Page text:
Intel makes many processors designed for different computers and functions. From power-saving processors for netbooks to high-end, multiple-core 64-bit processors, understanding the differences in the processors is key to selecting the right one for your computing purposes.
Intel Atom processors are low-power-consumption processors designed for use in netbooks and other networked-based computing devices where battery life and power consumption are more important than processing power. There are several types of Atom processor. Processors without a letter designator before the number are meant for general low-power devices. Processors with a N designator are designed for netbooks. Atom processors designed for mobile Internet devices have a Z designator. The number following the designator indicates the level of processor. Higher numbers indicate more processor features.
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Celeron processors are designed for lower-end desktop computers that are primarily used for web activities and basic computing. Celeron processors have a numerical indicator. The higher the number, the more features on the processor. There are different classes of Celeron processors, including lower-power consumption processors designed for laptop computers.
Pentium has been used as a name for a number of different generations of processors. Current generation Pentium processors are energy-efficient dual core processors designed for desktop computers. Pentium processors have numeric designators that, like other Intel processors, indicate higher levels of features with higher-series numbers.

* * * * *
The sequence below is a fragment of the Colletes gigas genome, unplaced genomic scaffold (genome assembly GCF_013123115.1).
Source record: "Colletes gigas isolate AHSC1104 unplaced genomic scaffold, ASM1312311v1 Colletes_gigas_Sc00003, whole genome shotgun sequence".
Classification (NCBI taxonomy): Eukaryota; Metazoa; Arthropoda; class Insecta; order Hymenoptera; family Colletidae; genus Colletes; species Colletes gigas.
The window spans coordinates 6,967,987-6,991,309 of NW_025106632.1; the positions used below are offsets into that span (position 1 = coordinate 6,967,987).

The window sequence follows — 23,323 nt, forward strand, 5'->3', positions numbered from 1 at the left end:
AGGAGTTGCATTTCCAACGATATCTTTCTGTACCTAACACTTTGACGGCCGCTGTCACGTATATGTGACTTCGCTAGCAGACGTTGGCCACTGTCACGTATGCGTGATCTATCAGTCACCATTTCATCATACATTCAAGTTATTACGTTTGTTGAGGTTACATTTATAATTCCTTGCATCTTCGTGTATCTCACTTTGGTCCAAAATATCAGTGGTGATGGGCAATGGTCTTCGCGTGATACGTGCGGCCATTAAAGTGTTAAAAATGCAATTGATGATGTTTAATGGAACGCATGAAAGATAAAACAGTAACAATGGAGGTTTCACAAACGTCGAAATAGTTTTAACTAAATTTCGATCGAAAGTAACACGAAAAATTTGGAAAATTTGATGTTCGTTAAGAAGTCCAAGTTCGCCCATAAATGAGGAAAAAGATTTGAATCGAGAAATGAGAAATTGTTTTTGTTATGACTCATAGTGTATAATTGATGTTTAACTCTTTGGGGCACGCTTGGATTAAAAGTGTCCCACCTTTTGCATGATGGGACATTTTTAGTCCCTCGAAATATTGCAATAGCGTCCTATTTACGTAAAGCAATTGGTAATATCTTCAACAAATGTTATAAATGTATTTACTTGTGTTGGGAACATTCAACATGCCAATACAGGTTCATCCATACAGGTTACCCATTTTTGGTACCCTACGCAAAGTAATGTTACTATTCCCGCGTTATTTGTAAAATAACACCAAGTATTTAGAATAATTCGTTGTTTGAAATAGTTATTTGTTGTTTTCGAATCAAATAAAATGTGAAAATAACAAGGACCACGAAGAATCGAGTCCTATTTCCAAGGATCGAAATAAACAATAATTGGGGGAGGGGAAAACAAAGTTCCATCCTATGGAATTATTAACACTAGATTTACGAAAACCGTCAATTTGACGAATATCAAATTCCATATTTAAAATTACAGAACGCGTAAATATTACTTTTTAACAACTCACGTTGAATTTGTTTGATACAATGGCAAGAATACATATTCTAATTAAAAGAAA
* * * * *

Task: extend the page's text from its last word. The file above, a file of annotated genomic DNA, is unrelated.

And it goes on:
There are two types of Core processors. The original Core processor is called the i7. The number following the i7 on the CPU indicates the number of CPU features. A higher number indicates more features, like cache, clock speed, front side bus or other technologies. Core 2 Duo processors are multiple-core processors. They have a number of letter indicators that indicate different processor families: QX indicates a high-performance quad core CPU, X indicates a high-performance dual-core CPU, Q indicates a quad-core desktop CPU, E indicates an energy-efficient dual core CPU, T indicates an energy-efficient mobile CPU, P indicates a low-power mobile CPU with lower-power consumption than the T, L indicates a very low-power consumption mobile CPU, U indicates the lowest-power consumption Core 2 processor made by Intel, and S indicates a small-form factor CPU package. These alphabetic indicators are followed by a number. Higher numbers indicate more CPU features.
Xeon and Itanium
Intel Xeon and Itanium processors are server class CPUs designed and optimized for various server applications. These processors have three letter indicators: X indicates a high-performance CPU, E indicates a rack-optimized CPU, and L indicates a power-optimized CPU. There are three levels of Xeon processors. The 3000 series processors contain a single core, 5000 series processors contain two cores, and 7000 series processors contain more than two cores. The 9000 series processors indicate Itanium class processors, which can have two or more cores. Higher numbers in each series indicate more processor features.